I totally agree with flt that a schedule is going to be your best friend to get things under control. Basically you have 168 hours in a week - 56 spent sleeping, 56 spent working and the other 56 need to be scheduled to make sure you have a good balance in your life. This is going to include - time with family & friends, time alone, time doing chores & errands etc.

One of the first things I'd recommend is to start doing all of your banking online and reset all of your bill due dates to come due around the same time of the month. The transition might make finances a little tight at first but it's nice to have everything come due around of the 1st of the we pay bills around the 24th once we've both been paid. For the essential bills we go ahead a set up minimum automatic payments so we never get screwed if we mess up or forget...this is especially useful on credit cards. One missed/late payment can cause a cascade of hell to start so it's best to take this potential problem out of the equation.

Basically, having a clean house* and clean laundry will go a long way to helping you feel like you're in control and having a schedule will help get this process started.
posted by victoriab at 10:44 AM on April 8, 2011 [2 favorites]

*my definition of a clean house has changed dramatically since I got a husband, 2 kids, a cat and an insane job, so it's okay to redefine "clean" based on your current circumstances.
posted by victoriab at 10:48 AM on April 8, 2011

You may not have enough money to support each other financially, but do you have enough to bring someone in to do the drudge work for the two of you--the cleaning and laundry--so that when you do have time off you can spend it with each other, family and friends? That might help make this all easier until you get to a point where you can quit you day job.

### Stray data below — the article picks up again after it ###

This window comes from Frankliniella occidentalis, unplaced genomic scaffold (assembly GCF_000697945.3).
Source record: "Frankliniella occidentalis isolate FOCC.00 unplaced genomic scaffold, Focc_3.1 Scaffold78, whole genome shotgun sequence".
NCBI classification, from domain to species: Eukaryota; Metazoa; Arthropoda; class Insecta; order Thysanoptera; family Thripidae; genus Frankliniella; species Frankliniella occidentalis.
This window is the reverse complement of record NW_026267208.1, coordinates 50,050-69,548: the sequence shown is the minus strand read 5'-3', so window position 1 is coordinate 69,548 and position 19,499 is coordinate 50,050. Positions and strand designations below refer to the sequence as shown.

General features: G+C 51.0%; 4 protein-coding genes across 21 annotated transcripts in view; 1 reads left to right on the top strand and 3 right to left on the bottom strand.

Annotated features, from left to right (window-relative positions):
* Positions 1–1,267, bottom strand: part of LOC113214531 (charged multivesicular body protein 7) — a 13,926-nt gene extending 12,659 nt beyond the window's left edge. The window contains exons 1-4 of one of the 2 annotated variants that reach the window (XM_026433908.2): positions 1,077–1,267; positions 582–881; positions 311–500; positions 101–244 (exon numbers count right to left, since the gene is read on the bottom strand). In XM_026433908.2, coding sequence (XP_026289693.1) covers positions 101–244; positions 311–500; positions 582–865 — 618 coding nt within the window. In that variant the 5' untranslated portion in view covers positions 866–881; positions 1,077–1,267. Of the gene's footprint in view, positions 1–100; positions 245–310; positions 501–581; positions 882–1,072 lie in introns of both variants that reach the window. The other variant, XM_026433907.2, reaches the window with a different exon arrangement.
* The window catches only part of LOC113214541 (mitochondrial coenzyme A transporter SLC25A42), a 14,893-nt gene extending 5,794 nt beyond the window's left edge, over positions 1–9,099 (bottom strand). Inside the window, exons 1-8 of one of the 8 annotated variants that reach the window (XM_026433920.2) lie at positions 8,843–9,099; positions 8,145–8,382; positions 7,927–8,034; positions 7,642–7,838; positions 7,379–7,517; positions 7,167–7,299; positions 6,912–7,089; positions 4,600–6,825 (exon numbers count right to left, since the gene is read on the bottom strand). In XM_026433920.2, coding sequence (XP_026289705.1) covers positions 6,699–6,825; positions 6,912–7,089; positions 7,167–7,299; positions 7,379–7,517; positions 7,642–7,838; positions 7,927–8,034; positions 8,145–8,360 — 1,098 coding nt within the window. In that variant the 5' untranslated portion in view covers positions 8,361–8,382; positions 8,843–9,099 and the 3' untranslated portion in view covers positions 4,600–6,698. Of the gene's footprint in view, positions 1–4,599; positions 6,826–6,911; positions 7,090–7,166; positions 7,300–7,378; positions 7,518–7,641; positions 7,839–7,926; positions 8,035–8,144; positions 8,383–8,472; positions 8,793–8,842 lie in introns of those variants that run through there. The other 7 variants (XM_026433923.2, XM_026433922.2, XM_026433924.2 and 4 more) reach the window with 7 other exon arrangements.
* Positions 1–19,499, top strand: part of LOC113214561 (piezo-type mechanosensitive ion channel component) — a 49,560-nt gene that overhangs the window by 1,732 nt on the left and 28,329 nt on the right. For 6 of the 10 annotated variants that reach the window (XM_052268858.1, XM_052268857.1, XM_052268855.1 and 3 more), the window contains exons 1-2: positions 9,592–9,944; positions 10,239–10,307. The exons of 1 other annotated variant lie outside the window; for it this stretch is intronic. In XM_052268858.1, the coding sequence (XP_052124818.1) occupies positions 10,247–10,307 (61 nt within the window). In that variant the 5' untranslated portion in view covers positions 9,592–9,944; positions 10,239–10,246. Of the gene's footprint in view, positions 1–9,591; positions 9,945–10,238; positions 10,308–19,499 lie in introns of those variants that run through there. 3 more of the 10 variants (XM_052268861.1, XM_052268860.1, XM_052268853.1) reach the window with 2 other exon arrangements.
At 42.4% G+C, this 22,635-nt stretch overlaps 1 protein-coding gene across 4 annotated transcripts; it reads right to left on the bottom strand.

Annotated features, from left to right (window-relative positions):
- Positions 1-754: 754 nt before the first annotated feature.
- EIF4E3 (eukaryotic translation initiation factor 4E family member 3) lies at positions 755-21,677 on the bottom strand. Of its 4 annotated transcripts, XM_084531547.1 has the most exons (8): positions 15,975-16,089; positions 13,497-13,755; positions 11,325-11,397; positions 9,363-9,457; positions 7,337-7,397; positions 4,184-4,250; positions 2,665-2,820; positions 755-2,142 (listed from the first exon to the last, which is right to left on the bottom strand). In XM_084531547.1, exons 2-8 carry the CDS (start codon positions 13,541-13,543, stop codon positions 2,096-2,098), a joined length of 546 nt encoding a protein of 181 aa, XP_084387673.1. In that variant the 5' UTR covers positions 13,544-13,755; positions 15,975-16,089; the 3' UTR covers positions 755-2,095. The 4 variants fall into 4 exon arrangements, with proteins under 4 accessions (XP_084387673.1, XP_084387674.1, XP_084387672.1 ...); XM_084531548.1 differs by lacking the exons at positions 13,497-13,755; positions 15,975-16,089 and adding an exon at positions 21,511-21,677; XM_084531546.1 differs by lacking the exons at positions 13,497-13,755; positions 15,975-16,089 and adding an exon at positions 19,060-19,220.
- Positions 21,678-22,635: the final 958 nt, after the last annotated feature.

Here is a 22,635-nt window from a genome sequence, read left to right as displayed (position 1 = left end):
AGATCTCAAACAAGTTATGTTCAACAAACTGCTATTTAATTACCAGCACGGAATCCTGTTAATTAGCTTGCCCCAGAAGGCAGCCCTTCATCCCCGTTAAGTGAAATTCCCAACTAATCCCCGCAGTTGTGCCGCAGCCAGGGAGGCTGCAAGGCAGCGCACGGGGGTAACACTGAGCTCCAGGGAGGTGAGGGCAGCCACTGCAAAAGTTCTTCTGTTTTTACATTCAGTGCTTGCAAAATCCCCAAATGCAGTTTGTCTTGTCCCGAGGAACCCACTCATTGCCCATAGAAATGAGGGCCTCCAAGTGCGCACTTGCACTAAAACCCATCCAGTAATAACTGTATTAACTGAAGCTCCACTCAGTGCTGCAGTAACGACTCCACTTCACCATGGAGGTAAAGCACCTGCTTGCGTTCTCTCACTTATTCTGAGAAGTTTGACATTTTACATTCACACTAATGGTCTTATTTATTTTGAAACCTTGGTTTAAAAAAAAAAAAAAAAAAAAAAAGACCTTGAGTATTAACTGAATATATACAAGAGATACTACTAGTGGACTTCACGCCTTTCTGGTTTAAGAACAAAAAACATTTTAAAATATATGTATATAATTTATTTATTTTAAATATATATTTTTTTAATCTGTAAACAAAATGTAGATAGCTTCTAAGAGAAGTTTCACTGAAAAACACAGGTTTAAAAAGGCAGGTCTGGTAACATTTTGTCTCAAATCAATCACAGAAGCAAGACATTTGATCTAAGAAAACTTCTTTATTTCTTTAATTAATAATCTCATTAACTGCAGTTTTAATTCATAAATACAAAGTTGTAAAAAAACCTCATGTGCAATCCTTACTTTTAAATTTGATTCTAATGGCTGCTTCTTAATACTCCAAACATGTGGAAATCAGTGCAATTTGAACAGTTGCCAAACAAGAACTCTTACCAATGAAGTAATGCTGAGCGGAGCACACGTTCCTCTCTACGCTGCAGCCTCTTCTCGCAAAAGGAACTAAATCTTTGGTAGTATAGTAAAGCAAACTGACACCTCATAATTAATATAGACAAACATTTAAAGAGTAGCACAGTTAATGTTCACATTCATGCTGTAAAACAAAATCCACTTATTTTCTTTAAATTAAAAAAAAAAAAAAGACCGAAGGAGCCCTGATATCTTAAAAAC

I have to put in one caveat here, though, and that is that freelance writing is a tough market that is only getting tougher when it comes to financial stability these days.
posted by misha at 10:50 AM on April 8, 2011 [1 favorite]

Resist the urge to over-commit. Figure out what you HAVE to get done on a given day (or in a given week) and make sure you've set aside time for those tasks. Respect the fact that a certain amount of downtime is going to be on the "HAVE TO" list, because you aren't a robot, and working too hard becomes counter-productive past a certain point anyway.

If your list of essentials is too long to fit in the time frame available, reevaluate the list. You may have to put a few things aside, or change your schedule, or otherwise simplify your life in a way that may not seem appealing at first. But it's better to downsize your commitments than to overburden yourself. I say this as someone who's TERRIBLE about giving myself too much to do -- it always ends up making my life impossible until I give in to the inevitable and shelve a few tasks for a while.

Once you have the essentials sorted out, THEN you can start filling up your free time with other things. If you don't feel like there's enough space in your schedule for activities that are important to you -- like seeing your friends, or cooking, or spending time with your husband -- that may be a sign that you're not in a position to be doing a lot of freelance right now. Again, sit down and reevaluate, and come up with an honest list of priorities that you can realistically make work with the time available.

But seriously, respect your need to relax. I know that it can feel like you should be OMG WORKING ALL OF THE TIME, but people aren't built that way. Don't let your downtime get out of control (ie hours and hours of mindlessly surfing the net or watching television) but don't try to cut it entirely out of your life, either.
posted by Narrative Priorities at 10:52 AM on April 8, 2011

A trick for laundry: figure out how long the cycles take, and time it around other events, like meals or watching TV and relaxing for a bit. Laundry takes a while, but it usually doesn't mean you're actively involved with the laundry that whole time.
posted by filthy light thief at 10:53 AM on April 8, 2011